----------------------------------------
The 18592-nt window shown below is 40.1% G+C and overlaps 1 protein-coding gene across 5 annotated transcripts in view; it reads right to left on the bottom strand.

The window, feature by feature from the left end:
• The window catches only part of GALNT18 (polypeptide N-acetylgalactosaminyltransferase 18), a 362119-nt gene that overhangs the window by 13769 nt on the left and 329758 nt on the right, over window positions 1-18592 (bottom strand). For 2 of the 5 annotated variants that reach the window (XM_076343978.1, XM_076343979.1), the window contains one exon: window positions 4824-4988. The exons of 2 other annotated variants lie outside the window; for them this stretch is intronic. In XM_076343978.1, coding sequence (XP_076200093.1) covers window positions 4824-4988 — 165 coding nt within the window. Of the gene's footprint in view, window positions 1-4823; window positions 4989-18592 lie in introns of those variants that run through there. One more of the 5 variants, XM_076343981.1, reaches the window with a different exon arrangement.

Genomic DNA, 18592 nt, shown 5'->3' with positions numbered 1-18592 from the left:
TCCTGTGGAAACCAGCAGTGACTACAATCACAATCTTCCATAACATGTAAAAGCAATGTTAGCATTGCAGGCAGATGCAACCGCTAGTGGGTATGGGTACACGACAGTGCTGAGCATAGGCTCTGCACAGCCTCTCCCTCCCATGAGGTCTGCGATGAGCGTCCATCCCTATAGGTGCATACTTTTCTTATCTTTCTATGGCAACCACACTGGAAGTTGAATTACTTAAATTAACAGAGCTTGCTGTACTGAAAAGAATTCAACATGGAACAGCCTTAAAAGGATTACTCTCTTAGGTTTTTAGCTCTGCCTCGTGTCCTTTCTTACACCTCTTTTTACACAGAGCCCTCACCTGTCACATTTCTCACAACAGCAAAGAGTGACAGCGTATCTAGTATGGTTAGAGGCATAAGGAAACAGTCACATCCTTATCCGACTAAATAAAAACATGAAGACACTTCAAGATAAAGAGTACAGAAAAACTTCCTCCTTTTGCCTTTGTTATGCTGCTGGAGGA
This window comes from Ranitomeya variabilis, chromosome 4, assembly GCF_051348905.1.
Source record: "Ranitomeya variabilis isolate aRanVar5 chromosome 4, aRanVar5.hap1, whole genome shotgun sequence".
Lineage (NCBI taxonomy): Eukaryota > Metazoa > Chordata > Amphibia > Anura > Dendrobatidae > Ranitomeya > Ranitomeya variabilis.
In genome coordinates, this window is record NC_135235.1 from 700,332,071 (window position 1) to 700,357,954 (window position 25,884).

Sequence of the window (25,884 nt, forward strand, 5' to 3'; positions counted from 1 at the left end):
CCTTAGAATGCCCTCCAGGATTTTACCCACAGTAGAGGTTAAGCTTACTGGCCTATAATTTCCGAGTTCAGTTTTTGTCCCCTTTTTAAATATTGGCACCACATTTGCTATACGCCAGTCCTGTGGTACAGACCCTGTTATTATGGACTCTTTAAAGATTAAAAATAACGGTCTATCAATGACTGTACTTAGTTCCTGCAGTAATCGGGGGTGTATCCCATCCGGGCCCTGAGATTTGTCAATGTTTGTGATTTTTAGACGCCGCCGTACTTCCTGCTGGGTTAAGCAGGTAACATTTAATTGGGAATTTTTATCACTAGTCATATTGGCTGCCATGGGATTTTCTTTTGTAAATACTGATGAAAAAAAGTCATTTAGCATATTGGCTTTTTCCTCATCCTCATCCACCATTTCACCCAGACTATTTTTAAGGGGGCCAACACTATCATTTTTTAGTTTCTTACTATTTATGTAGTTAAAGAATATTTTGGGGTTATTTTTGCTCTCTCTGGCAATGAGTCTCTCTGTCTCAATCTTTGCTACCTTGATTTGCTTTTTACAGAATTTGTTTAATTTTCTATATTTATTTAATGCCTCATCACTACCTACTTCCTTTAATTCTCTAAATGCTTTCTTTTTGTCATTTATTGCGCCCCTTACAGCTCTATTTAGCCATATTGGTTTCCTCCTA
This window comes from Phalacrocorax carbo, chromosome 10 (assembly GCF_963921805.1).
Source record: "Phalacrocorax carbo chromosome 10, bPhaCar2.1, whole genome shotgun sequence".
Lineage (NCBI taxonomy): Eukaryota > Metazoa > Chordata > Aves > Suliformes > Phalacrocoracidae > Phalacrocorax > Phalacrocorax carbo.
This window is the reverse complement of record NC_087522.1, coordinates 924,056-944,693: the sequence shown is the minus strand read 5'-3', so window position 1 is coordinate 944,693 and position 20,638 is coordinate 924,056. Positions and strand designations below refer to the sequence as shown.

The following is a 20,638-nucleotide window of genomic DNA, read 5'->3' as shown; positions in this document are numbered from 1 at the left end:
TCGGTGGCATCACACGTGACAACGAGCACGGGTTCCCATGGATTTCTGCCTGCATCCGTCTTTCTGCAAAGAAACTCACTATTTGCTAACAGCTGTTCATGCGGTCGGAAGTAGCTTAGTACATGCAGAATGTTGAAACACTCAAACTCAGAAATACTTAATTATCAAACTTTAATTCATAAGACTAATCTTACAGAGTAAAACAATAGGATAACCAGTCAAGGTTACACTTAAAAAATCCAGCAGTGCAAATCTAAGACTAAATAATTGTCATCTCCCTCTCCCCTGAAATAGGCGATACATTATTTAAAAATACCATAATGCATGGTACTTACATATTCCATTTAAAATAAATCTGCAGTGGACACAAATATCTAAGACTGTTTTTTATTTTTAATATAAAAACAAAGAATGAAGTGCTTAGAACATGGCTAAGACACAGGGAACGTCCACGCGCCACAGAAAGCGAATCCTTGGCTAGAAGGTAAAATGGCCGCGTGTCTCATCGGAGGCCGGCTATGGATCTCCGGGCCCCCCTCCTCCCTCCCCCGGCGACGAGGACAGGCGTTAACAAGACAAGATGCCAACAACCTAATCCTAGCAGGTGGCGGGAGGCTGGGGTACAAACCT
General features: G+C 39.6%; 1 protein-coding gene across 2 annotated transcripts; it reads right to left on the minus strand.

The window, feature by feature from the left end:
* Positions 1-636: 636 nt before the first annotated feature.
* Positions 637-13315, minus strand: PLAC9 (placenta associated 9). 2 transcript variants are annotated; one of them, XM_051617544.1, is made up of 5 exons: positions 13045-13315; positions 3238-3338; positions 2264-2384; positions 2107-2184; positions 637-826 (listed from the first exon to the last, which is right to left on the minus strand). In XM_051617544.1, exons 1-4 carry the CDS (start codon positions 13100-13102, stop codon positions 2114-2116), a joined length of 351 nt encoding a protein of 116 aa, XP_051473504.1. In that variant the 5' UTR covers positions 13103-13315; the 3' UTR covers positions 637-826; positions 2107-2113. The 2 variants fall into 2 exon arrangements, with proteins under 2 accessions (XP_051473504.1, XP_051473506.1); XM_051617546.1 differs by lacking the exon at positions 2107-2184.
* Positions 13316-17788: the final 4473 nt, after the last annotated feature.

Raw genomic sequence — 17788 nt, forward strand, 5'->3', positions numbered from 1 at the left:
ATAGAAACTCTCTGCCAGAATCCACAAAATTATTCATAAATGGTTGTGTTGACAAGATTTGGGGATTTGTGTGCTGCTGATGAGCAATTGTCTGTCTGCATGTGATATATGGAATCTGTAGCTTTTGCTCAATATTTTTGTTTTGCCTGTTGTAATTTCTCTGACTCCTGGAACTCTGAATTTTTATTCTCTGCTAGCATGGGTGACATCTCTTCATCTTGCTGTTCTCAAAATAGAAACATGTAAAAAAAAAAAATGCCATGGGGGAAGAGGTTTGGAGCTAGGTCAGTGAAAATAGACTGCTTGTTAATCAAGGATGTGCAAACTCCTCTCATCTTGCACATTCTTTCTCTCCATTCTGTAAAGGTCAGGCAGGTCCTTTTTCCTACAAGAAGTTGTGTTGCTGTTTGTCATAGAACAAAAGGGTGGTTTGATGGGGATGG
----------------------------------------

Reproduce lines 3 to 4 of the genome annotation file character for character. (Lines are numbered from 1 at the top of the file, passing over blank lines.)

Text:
• The window catches only part of GALNT18 (polypeptide N-acetylgalactosaminyltransferase 18), a 362119-nt gene that overhangs the window by 13769 nt on the left and 329758 nt on the right, over window positions 1-18592 (bottom strand). For 2 of the 5 annotated variants that reach the window (XM_076343978.1, XM_076343979.1), the window contains one exon: window positions 4824-4988. The exons of 2 other annotated variants lie outside the window; for them this stretch is intronic. In XM_076343978.1, coding sequence (XP_076200093.1) covers window positions 4824-4988 — 165 coding nt within the window. Of the gene's footprint in view, window positions 1-4823; window positions 4989-18592 lie in introns of those variants that run through there. One more of the 5 variants, XM_076343981.1, reaches the window with a different exon arrangement.

Genomic DNA, 18592 nt, shown 5'->3' with positions numbered 1-18592 from the left: